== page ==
First parrot-sized dino with only one finger discovered in ChinaJanuary 25th, 2011 - 11:50 am ICT by ANI
Washington, Jan 25 (ANI): Scientists have discovered a new species of parrot-sized dinosaur that has only one finger, in China.
It belongs to the Alvarezsauroidea, a branch of the carnivorous dinosaur group Theropods - which eventually evolved into Tyrannosaurus and Velociraptor.
The well-preserved fossil was uncovered in rocks of the Upper Cretaceous Wulansuhai Formation, which is located near the border between Mongolia and China and is about 84-75 million years old.
Named Linhenykus monodactylus, it most likely grew to a couple of feet tall and weighed only as much as a large parrot.
The single claw may have been used to dig into insect nests, on each of its hands.
“Non-avian theropods start with five fingers but evolved to have only three fingers in later forms. Tyrannosaurs were unusual in having just two fingers but the one-fingered Linhenykus shows how extensive and complex theropod hand modifications really were,” said Michael Pittman of the Department of Earth Sciences at University College London.
“Linhenykus highlights the vestigiality of the outer fingers of advanced alvarezsauroids and underscores the complexity in evolution of these vestigial fingers,” noted Jonah Choiniere at the American Museum of Natural History.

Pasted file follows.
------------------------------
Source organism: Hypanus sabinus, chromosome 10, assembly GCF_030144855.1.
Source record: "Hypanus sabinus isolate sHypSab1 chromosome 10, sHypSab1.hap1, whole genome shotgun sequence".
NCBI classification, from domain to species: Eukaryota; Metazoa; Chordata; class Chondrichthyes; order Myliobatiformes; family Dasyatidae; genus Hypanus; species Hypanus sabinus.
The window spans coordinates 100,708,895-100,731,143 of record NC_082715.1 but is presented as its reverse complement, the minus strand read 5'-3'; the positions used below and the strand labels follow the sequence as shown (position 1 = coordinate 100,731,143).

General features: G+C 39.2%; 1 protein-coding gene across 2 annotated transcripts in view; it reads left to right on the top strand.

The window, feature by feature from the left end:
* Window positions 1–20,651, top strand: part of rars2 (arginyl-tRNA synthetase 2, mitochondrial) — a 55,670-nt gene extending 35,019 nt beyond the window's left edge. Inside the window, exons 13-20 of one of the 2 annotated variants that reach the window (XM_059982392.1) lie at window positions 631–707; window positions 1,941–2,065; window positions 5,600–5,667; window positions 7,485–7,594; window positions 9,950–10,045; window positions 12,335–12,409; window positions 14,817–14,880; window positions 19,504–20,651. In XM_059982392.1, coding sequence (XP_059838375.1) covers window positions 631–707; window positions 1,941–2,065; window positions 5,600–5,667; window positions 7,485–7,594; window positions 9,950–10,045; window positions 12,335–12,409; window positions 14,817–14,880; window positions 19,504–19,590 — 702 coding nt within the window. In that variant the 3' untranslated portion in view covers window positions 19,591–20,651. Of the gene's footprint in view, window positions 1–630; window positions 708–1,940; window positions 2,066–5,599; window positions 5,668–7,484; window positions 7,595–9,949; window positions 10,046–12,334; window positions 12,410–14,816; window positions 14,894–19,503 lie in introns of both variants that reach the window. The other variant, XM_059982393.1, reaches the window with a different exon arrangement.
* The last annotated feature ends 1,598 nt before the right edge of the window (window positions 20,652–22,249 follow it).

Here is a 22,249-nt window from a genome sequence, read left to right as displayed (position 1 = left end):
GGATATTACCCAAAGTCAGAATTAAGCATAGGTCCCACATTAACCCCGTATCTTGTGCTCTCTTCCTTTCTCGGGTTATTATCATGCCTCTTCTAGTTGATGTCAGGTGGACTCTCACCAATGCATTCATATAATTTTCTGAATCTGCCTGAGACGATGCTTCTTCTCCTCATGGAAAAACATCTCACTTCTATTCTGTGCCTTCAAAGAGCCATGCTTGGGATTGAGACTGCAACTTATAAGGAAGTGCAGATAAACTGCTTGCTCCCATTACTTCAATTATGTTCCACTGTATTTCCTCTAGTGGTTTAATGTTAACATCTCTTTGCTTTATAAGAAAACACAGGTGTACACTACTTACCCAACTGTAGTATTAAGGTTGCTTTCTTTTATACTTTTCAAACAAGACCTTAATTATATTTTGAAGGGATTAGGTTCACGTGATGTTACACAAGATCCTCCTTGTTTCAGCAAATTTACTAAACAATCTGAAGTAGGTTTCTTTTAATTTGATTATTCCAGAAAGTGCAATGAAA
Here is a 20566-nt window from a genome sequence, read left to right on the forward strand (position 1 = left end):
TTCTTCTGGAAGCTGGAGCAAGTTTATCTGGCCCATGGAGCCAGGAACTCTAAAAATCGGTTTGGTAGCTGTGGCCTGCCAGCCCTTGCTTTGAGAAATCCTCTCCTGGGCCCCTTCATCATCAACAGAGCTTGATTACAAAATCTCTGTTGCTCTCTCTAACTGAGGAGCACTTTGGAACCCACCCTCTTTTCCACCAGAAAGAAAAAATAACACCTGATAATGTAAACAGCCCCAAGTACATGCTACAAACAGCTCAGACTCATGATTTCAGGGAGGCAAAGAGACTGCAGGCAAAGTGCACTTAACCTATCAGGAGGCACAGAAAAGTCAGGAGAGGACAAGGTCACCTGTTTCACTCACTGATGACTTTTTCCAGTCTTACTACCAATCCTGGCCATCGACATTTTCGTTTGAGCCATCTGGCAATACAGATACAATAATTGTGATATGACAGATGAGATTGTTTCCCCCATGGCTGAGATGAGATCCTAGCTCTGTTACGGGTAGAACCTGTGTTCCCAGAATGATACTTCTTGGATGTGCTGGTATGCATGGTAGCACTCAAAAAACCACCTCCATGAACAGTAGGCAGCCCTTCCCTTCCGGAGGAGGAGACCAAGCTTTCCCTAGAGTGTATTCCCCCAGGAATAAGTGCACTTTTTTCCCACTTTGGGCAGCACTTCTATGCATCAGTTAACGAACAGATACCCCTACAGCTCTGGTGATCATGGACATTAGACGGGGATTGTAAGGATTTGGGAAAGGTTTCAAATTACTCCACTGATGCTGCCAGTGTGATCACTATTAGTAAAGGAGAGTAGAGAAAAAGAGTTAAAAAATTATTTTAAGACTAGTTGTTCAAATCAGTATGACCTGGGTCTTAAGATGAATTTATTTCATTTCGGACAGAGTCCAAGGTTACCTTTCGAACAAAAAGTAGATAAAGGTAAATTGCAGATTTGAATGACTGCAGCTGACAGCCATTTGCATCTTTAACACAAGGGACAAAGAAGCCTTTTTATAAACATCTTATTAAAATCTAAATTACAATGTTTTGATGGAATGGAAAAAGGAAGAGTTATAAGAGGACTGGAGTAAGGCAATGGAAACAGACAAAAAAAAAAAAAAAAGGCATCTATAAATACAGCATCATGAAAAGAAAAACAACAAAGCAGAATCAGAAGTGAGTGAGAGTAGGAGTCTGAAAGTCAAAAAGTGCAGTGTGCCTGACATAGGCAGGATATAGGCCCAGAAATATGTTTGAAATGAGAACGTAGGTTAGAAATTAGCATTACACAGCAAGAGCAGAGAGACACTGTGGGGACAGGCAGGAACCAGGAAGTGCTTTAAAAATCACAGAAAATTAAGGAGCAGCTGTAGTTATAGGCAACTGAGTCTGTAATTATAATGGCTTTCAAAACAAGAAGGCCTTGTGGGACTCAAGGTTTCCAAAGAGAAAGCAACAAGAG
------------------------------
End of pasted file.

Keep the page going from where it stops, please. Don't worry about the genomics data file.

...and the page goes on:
Although Linhenykus co-existed with closely-related and similarly-sized theropods, the specializations of its skeleton may reflect differences in behaviour or foraging strategy.
They also lived alongside small mammals, lizards, clubbed dinosaurs (ankylosaurs) and horned dinosaurs (ceratopsians).
The find appears in Proceedings of the National Academy of Sciences (PNAS). (ANI)
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Tags: american museum of natural history, carnivorous dinosaur, earth sciences, five fingers, horned dinosaurs, insect nests, lizards, michael pittman, museum of natural history, national academy of sciences, proceedings of the national academy, proceedings of the national academy of sciences, small mammals, specializations, theropods, three fingers, two fingers, tyrannosaurus, university college london, velociraptor